Words of a King


When King David learns that he has impregnated Bathsheba, the wife of Uriah, one of his best warriors who is away fighting battles, he tries various schemes to cover his adultery. He orders Uriah home and tells him to visit Bathsheba in hopes that he will have sex with her. When the loyal Uriah refuses (as was the custom for soldiers then), King David gets him drunk hoping that he will visit his wife and have intercourse with her. Again, Uriah does not go to her. Finally, King David orders his field commander Joab to place Uriah “in the forefront of the hottest battle, and retire ye from him, that he may be smitten and die.” (KJV)  Upon hearing of Uriah’s death, King David sends a letter to Joab in which he writes:  “Let this thing seem not evil in your eyes, for the sword devours sometimes one way and sometimes another” (Alter translation).  The king’s words,  “Let this thing seem not evil in your eyes” are empty ones for a brave commander who became part of a horrible crime committed to cover another.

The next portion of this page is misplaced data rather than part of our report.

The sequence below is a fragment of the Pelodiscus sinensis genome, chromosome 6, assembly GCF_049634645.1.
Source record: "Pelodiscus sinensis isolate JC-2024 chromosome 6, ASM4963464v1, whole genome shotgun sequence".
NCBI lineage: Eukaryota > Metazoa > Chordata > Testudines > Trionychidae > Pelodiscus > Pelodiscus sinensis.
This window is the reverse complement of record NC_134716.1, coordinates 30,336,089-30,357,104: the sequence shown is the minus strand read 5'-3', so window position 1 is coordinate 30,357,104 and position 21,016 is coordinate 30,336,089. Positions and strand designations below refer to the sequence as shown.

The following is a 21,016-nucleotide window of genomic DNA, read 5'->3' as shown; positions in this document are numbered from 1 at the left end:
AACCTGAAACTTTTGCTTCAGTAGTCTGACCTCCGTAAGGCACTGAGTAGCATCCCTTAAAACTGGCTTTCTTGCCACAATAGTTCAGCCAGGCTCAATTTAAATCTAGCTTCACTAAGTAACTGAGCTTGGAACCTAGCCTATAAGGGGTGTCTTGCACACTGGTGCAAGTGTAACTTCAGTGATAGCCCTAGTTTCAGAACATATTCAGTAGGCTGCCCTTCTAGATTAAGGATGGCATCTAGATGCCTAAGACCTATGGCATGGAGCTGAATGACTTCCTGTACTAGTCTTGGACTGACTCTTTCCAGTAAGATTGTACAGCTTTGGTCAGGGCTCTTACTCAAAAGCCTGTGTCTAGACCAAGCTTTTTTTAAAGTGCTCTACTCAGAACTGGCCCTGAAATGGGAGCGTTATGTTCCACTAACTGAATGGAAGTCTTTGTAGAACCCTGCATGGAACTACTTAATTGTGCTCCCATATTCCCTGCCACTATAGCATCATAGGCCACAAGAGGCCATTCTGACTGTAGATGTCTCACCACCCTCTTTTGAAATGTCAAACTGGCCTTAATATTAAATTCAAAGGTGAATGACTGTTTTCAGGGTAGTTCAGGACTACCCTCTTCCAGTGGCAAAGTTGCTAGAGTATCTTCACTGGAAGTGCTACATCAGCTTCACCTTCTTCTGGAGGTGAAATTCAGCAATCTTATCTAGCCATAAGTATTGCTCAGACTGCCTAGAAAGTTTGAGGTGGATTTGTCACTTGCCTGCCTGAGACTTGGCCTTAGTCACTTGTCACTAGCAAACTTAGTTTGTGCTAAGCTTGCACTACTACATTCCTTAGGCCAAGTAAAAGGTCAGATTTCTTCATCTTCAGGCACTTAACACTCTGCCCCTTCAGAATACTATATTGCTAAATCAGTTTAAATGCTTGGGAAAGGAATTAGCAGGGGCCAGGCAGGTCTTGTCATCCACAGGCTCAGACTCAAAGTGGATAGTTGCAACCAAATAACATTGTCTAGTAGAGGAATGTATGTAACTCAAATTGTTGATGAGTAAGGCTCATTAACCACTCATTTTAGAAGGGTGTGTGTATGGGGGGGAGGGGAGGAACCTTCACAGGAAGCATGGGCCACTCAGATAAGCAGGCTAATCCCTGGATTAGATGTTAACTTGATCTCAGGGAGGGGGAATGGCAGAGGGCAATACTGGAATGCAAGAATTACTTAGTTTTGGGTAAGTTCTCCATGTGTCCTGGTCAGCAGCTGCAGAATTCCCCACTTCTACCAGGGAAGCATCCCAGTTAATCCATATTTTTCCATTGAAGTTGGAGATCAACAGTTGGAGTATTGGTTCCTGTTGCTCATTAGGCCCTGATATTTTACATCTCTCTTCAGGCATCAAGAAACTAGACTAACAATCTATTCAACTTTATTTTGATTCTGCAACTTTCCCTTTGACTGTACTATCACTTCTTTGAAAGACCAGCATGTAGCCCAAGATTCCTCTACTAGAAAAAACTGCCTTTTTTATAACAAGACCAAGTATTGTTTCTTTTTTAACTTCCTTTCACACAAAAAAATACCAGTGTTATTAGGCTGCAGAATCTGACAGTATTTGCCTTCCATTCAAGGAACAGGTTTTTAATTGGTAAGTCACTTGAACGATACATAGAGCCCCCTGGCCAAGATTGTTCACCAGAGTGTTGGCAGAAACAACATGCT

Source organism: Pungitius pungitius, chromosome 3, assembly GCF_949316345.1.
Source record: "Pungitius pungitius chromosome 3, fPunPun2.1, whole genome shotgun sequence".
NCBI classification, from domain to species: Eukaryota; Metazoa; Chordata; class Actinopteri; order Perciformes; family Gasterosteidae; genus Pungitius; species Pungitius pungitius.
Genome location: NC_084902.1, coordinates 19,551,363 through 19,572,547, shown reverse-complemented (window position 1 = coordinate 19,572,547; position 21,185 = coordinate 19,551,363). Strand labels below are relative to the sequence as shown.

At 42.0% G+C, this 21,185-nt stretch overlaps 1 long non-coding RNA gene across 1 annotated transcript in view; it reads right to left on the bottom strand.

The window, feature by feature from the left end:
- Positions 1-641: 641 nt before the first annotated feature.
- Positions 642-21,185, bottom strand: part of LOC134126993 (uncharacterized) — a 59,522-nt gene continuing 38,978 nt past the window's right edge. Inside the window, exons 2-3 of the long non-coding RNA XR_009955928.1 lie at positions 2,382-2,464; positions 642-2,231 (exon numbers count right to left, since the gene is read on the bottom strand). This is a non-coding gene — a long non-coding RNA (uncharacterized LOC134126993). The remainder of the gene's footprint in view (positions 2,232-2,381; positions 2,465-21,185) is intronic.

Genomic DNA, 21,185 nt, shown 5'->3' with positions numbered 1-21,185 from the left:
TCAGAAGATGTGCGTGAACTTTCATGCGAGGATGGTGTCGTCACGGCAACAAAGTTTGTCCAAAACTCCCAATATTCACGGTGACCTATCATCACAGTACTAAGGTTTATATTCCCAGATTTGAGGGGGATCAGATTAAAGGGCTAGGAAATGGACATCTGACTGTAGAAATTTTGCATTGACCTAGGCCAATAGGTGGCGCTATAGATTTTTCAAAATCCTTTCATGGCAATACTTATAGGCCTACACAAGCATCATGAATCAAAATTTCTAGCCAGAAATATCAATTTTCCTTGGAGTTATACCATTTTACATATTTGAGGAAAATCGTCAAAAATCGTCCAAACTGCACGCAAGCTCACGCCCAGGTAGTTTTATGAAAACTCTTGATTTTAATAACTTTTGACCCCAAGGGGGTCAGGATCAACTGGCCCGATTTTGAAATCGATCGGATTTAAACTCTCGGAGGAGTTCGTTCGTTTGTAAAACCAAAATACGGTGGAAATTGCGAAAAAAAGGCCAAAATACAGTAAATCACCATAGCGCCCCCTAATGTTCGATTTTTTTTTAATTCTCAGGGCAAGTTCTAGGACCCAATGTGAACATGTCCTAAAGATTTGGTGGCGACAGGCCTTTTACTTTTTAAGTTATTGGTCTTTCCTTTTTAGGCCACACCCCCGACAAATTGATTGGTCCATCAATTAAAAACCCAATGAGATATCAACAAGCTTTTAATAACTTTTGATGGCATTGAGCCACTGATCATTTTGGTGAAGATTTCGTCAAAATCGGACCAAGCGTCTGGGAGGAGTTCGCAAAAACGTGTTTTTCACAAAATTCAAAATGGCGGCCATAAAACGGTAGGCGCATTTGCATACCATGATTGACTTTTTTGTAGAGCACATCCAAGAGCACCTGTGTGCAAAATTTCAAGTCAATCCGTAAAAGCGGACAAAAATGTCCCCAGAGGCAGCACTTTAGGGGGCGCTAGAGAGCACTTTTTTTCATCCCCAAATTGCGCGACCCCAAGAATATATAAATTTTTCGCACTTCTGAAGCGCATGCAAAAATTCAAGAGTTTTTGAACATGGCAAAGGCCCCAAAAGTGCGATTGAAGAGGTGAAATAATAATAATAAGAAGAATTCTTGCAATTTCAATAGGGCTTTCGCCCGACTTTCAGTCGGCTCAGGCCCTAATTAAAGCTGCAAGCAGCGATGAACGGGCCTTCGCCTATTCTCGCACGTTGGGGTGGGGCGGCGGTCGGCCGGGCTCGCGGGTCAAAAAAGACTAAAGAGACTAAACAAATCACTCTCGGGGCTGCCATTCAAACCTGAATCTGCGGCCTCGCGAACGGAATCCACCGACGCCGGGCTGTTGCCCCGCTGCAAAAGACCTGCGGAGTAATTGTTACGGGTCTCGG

King David’s words should be held close to our hearts because they remind us how easy it is to lie or rationalize to others and ourselves. King David uses Joab to murder an honest man, then tells him that he should not allow the evil surrounding Uriah’s murder “seem” evil. After all, King David tells his loyal commander,  the sword devours both ways. He is telling his commander that the murder committed is not evil, and he uses a strongly passive verb to make that statement. King David is using “alternative facts” that softly lie and distort. King David is giving Joab permission that he does not possess because he cannot make the deed anything in the mind and heart of Joab. But he tries, and because we never hear from Joab about Uriah’s death, we do not know how he seemed this evil not to be evil.

In our modern world of “fake news” and cheap chants, we need to heed the words of King David and hear them as what they are: A lie and a lie that cannot undo what has been done.

We need to be vigilant and keen and seekers of honesty. “Fake news” is a slogan without substance, and if we follow that chain of belief, we will be swept away like Joab. A victim of a despot who uses us for his glorification.

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